Depending on the circumstances, the state can prosecute a theft charge as a minor misdemeanor or a felony punishable by years behind prison bars. Several aggravating conditions can increase the severity of your underlying offense. Going into a case without preparation for these factors could lead to facing much more severe consequences than you were expecting.
If you are facing any theft allegation, having help from a seasoned Allen theft lawyer could be vital to protecting your rights and effectively pursuing a positive case resolution. Our team is dedicated to getting the best results possible no matter what, and our local defense attorneys are willing to fight for you both in and out of court to get a favorable outcome.
Misdemeanor Theft Charge Penalties
Texas Penal Code §31.03 allows the prosecution to pursue theft offenses as misdemeanors or felonies based on the total value and sometimes the specific nature of the goods allegedly taken. As a lawyer in Allen could further explain, first-time theft of property or services valued at less than $100 total is a class C misdemeanor, punishable upon conviction by a $500 fine but not by jail time.
However, the law considers a second or subsequent conviction for theft of an item less than $100 a class B misdemeanor, as is theft of property valued between $100 and $750 and theft of an ID card or driver’s license. A court may impose up to 180 days of jail time and a maximum $2,000 fine on anyone convicted of this offense. Finally, the law categorizes theft of goods between $750 and $2,500 as a class A misdemeanor carrying a maximum jail term of one year and a maximum fine of $4,000.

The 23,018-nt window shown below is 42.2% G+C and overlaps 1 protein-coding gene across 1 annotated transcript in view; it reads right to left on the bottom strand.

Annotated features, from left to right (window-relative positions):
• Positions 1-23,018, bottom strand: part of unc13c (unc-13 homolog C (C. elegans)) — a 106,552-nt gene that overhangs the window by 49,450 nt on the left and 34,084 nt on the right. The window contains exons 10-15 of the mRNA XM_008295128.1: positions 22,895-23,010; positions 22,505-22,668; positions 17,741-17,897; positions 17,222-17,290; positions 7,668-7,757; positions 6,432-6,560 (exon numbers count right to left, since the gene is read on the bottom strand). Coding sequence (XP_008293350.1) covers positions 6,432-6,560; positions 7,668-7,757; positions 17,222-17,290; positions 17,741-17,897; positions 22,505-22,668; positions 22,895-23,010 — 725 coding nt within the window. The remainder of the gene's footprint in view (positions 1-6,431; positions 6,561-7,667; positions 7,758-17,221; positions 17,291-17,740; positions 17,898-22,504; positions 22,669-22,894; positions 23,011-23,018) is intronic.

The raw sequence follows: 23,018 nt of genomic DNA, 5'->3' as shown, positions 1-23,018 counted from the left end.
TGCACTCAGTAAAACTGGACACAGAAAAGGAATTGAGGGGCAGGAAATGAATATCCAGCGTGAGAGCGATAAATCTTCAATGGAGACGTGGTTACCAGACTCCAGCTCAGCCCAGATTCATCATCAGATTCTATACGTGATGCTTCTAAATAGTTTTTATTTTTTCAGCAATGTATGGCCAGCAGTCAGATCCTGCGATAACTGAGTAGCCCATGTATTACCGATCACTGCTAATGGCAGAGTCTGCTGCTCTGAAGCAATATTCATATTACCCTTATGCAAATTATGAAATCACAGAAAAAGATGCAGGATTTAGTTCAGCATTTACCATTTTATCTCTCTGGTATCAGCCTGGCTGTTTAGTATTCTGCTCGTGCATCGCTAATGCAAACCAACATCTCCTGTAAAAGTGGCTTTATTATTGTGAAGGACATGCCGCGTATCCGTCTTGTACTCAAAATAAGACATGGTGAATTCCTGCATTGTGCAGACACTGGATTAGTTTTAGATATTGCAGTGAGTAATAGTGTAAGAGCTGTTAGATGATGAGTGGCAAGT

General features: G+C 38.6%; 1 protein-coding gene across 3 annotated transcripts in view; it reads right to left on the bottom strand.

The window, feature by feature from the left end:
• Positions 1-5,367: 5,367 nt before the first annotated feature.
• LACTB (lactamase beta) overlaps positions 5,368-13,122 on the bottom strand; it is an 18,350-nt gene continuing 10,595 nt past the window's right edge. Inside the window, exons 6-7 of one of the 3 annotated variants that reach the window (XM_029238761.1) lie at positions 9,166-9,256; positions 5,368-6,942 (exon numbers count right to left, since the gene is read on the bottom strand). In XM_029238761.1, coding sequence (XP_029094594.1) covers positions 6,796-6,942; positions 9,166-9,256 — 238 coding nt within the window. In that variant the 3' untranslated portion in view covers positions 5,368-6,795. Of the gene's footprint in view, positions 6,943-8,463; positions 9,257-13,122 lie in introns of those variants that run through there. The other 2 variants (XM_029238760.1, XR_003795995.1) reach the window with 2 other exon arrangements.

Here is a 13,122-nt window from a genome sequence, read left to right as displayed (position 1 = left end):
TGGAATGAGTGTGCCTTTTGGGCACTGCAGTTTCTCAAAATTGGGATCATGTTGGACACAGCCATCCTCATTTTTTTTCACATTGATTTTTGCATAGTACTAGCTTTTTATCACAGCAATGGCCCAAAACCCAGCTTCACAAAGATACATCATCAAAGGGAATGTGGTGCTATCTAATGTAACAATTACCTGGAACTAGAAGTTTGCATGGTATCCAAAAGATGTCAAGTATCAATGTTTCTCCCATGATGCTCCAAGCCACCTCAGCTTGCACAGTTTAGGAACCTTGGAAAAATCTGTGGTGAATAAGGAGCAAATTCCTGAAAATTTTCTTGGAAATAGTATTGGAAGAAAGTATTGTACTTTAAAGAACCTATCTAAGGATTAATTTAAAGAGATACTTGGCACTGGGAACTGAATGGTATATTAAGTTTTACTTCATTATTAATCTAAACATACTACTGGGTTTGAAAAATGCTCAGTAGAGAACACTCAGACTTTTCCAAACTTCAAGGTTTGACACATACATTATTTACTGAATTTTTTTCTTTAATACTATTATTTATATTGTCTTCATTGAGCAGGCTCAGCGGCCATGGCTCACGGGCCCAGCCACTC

When Does Theft Become a Felony Offense?
A theft charge may be prosecuted as a felony if the total value of goods or services allegedly taken exceed $2,500, the severity can increase based on the following ranges:
- $2,500 to $30,000 – state jail felony
- $30,000 to $150,000 – third-degree felony
- $150,000 to $300,000 – second-degree felony
- Over $300,000 – first-degree felony
Courts in Texas always classify certain types of property theft as felonies regardless of their actual financial value. For example, theft of an ATM or its contents valued at less than $300,000 is always a second-degree felony. An attorney in Allen could help an individual determine what level of felony a theft charge may fall under and develop a defense to protect their rights.
Aggravating Conditions for Theft Offenses
If someone unlawfully takes any property belonging to or under the control of a person 65 years or older, a public servant, a nonprofit organization, a Medicare provider, or any government contractor, the severity of their offense automatically increases by one level. Anyone who causes a fire alarm to go off or prevents one from going off during an act of theft would also be subject to this sentencing enhancement. A theft lawyer in Allen could go into further detail about these aggravating conditions during a confidential consultation.
Speak with an Allen Theft Attorney About Legal Options
Regardless of how state prosecutors classify your theft charge, proactively contesting the accusation against you could be vital to protecting your long-term interests. Guidance from legal counsel is also crucial to accomplishing a favorable outcome, especially if this is not your first time in court for a theft offense.
Our team has experience representing people dealing with situations like yours and effectively protecting people’s rights and freedoms. Call today to learn how an Allen theft lawyer could help you.